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FireFly last won the day on July 6 2013

FireFly had the most liked content!

About FireFly

  • Birthday 07/16/1985

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  1. I did. Its very effed lol. It was a really stupid mistake on my part to apply neck angle before fitting the bridge in place. The neck is practically welded in place, so I'm gonna cut the neck out, make a new body out of a new blank, and go from there.
  2. The neck angle is too far back. Recessing the trem will only make the problem worse.
  3. I'll do thw steam with a putty knife for practice, then burn it in a trash can Hey, the parts in the guitar alone are worth the cost!
  4. I figured it'd be a bridge mounted pickup like all the others. I never even thought about a pickup like a guitar's that picks up the vibration without a bridge transferring the signal... Anywho, on this project! I had it going pretty well. I was going to update it once I got all the hardware replaced with the proper stuff... Then I routed for the bridge, and strung it up... See, the original Kahler bridge was made to directly replace a TOM. I purchased a flat mounted bridge instead. It wasn't until after I set the neck angle that I realized my mistake. So yeah, I don't know how to break a wood glue join. I'm scrapping the project. I'll probably try again once I get another hundred or so to blow. This was a lot of fun to work on!
  5. I was responding more to Sweedish Luthier's post. But you are right, Chris.
  6. My dreadnaught guitar rings best on a C note. So the cavities do have effects. You actually tune a violin cavity when you carve it. There's a science to the arch of the top and back, as well as the height of the sides. If not tuned properly, annoying things like wolf notes, and dead notes happen. A properly tuned acoustic cavity in a violin can produce an instrument that fills a stadium with music without using any electronic amplification.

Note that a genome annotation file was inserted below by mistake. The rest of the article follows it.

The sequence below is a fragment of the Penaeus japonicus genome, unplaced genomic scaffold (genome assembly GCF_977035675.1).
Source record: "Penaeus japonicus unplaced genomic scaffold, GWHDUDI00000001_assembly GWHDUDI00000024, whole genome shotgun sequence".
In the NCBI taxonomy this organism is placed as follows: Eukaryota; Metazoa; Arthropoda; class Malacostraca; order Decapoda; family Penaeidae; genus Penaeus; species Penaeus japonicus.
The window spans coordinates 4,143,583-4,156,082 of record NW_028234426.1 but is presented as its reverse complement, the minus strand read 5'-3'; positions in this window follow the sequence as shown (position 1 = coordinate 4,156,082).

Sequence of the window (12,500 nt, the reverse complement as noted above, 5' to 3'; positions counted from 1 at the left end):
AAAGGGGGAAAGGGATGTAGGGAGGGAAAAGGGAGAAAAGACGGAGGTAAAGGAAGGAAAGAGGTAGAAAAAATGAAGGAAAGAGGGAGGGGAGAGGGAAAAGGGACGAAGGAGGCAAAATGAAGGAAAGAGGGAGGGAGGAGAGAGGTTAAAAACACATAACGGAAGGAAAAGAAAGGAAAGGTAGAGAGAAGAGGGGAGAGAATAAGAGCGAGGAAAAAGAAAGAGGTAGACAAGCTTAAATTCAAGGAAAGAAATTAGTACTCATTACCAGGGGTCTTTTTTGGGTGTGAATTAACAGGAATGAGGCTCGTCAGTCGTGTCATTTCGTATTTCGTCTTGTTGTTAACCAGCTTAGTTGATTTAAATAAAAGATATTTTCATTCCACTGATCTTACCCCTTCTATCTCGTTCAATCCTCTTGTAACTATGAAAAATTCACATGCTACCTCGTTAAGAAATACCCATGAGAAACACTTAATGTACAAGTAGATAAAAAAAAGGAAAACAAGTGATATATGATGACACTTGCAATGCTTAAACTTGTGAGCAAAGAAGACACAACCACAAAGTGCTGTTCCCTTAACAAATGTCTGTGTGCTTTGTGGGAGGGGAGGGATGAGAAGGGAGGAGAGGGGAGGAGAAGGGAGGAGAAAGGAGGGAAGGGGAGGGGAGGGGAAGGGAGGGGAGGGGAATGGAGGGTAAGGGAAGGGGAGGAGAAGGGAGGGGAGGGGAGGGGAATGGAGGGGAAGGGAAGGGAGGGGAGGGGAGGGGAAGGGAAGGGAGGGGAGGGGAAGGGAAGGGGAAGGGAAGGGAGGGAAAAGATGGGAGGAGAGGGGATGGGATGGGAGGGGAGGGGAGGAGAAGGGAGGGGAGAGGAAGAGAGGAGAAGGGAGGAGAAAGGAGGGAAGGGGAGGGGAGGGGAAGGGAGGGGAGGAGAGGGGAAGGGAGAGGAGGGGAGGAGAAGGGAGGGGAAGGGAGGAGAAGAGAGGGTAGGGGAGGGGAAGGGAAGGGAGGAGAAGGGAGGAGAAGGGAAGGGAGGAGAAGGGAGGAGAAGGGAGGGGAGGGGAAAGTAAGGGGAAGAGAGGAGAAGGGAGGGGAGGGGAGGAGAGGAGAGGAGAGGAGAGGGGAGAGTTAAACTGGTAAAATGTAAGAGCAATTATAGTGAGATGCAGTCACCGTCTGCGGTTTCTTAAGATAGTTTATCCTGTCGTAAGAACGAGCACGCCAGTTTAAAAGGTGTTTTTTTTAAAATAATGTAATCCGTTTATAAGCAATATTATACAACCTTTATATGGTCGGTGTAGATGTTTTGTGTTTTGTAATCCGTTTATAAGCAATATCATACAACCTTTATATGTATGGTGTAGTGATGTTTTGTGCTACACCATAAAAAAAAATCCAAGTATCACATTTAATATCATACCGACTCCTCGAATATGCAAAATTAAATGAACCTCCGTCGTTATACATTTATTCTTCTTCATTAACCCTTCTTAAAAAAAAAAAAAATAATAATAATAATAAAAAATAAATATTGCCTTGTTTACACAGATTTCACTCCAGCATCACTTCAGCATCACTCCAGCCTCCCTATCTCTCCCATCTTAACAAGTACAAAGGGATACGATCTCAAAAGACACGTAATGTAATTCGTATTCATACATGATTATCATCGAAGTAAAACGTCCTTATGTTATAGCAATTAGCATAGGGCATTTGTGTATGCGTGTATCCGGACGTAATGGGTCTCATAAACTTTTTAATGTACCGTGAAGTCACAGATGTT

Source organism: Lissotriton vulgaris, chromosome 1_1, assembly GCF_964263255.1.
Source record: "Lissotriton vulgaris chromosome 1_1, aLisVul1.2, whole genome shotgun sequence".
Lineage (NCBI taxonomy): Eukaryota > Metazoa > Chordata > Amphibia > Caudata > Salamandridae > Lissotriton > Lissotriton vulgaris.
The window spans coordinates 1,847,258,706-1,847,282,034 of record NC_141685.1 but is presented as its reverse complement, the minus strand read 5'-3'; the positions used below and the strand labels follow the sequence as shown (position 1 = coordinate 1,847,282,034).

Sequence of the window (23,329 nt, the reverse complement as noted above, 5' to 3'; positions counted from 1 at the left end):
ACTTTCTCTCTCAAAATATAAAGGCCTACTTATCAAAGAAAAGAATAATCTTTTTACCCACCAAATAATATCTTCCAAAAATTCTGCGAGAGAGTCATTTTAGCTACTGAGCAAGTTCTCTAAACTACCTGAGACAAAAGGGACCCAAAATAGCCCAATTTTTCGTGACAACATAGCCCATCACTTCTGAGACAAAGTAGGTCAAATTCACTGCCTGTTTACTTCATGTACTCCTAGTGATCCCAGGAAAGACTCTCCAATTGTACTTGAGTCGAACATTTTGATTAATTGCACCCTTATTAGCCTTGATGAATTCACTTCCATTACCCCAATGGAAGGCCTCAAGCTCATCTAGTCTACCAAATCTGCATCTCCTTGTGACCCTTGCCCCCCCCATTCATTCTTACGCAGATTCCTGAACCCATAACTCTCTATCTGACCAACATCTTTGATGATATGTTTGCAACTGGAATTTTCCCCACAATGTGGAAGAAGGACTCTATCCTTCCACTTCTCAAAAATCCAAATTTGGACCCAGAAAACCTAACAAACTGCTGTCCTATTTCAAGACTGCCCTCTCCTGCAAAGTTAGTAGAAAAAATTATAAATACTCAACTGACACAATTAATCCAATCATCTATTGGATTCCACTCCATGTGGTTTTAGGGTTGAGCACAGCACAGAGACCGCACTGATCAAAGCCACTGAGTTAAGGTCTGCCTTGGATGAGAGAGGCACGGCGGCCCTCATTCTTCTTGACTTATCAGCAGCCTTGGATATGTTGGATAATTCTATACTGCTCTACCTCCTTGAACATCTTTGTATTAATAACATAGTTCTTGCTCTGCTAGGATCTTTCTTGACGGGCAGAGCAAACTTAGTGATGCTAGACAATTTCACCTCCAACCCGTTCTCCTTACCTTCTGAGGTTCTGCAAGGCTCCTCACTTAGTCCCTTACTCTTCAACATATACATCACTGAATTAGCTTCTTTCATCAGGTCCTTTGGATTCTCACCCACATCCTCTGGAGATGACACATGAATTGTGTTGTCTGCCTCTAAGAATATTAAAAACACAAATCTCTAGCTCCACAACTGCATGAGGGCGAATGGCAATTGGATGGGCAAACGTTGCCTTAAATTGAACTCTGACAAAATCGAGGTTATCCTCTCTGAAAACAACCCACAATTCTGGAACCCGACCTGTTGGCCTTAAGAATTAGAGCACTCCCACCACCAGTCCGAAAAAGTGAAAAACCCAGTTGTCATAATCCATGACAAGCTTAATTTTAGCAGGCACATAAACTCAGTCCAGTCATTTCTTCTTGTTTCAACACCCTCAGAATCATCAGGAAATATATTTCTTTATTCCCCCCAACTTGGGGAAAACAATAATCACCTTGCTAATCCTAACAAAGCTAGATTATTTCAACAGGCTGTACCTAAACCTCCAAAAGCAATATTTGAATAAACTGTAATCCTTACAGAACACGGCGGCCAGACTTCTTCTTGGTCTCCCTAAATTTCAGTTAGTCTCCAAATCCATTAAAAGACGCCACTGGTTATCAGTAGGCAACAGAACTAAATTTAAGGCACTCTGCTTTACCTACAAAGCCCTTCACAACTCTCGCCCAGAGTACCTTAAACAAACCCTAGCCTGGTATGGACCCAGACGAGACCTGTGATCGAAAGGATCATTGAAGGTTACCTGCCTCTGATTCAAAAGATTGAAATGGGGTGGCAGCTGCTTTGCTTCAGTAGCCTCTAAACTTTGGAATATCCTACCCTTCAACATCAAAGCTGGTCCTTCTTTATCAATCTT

7. I thought bracing was to keep the top stiff because of bridge/string tension, regardless of the shape of the top. All my acoustics (flat tops) have bracing.
  8. Good job lining up the holes! I see way too many crooked lines when people do those lately...
  9. A good thing to do is apply a coat of finish to the guitar before you paint it. There's a tutorial on this site somewhere that shows the entire process. Basically: sand the guitar to 400 grain fill apply poly (3 coats, sanding with 400 between coats) primer paint (3 coats, lightly sanding between coats for adhirance) finish I think you can do this, and probably better than I could given your experience with building from the ground up, and finishing!
  10. The bird sitting on the tuning machine is adorable. Just sayin.
  11. I always like seeing your work, Chris! Its a big inspiration for me when I'm doing my repairs. Attention to detail, proper tool usage (the right tool for the job), and new jigs/ideas are what keep me glued to your tutorials, posts and youtube stuffs!
  12. Glue under the frets to fill the voids helps with tone. Gibson used fish glue in the old days. I'm going to pretend they're mini sound chambers that also help with tone
  13. I'll add a drop of superglue to each end of the fret after I've tapped it in, but I do it so I can add wood dust so the extra depth between the tennon and the fretboard isn't as noticable... not to hold the fret in... This is just me, but I've never been handed a guitar that had a fret fall out because it wasn't superglued in.
  14. Molly appears to have become the perfect woman after all!
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